ECS 36A Lecture Notes - Lecture 18: Substructural Type System, C Dynamic Memory Allocation, Impi

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28 Nov 2018
ECS 36A - Lecture 18 - Ownership, Borrowing, and Lifetime
Void drop(char *p) { #example in C++
Free (p);
int main(){
char *p = malloc(...)
drop(p); #this would cause an error, because p is out of scope
*p =*a,
drop(p); #another error
Go & Rust are memory safe: Go(can’t free memory), Rust (stack linear type system)
Char *f(){ # each “scope” lives on a stack
char ch; # will go out of scope
return &ch, #&ch will get that address/value and return it
Int main(){
char *p = f(); #uses that return value of f()
*p = ‘a’;
People have tried to detect all security vulnerabilities, it’s not possible -- to check if a
program has a double free or used alpha free can’t be done precisely for every program
Rust linear type system-- operates through Ownership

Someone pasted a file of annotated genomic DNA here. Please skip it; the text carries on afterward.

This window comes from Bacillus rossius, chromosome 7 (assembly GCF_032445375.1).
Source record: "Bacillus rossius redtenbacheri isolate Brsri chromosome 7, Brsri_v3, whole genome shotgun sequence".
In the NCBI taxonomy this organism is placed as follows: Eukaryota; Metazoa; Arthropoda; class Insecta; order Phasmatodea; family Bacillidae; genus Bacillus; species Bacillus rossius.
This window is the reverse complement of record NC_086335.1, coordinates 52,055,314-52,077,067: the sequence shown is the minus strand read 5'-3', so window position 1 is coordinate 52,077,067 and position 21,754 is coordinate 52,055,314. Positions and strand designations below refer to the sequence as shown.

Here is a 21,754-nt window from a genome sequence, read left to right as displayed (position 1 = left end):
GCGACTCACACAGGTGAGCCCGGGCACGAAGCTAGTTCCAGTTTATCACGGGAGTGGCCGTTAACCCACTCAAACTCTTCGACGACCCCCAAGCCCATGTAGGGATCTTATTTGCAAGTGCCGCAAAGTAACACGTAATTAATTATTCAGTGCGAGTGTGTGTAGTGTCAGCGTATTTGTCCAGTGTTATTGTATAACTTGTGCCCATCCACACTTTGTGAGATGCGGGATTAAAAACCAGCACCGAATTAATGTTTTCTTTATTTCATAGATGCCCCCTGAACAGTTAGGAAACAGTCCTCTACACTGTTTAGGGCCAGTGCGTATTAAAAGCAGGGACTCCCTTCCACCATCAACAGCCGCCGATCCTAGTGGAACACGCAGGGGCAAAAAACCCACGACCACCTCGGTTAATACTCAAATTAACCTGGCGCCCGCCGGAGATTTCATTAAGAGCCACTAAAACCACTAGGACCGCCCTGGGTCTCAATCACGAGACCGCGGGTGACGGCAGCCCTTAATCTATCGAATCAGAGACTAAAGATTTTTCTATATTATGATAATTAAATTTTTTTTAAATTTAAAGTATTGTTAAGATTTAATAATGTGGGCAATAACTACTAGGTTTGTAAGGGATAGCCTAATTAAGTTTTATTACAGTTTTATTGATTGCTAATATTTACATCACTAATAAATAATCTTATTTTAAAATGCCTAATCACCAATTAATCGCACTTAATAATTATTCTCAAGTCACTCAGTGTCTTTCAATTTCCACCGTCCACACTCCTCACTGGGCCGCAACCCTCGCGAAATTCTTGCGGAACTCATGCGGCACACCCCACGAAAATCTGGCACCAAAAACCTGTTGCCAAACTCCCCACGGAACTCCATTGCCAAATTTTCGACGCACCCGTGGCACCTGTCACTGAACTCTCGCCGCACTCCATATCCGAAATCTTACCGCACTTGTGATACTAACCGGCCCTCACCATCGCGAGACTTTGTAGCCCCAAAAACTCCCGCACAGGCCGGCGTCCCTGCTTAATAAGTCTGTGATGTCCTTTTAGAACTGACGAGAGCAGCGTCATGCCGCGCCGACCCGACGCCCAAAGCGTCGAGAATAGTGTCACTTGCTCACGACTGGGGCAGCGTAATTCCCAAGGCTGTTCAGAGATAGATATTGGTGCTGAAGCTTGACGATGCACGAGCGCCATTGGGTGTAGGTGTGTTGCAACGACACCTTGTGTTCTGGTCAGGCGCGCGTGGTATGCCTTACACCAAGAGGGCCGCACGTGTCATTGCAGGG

- If you wish to share a value you must borrow it, but each variable can only have one
struct Foo(i32);
let x = Foo(1);
let y = x; #this moves ownership from x to y
print(“{ }”, x}; #even though x EXISTS, it no longer owns a value -- x is inaccessible so error
struct Foo(i32);
let x = Foo(1);
let y = &x; #y BORROWS the value of x, X owns it
print( “{ }”, x); #this is legal
If you change the value of x, does the value of y change?
struct Foo(i32);
let x = Foo(1);
let y = &x;
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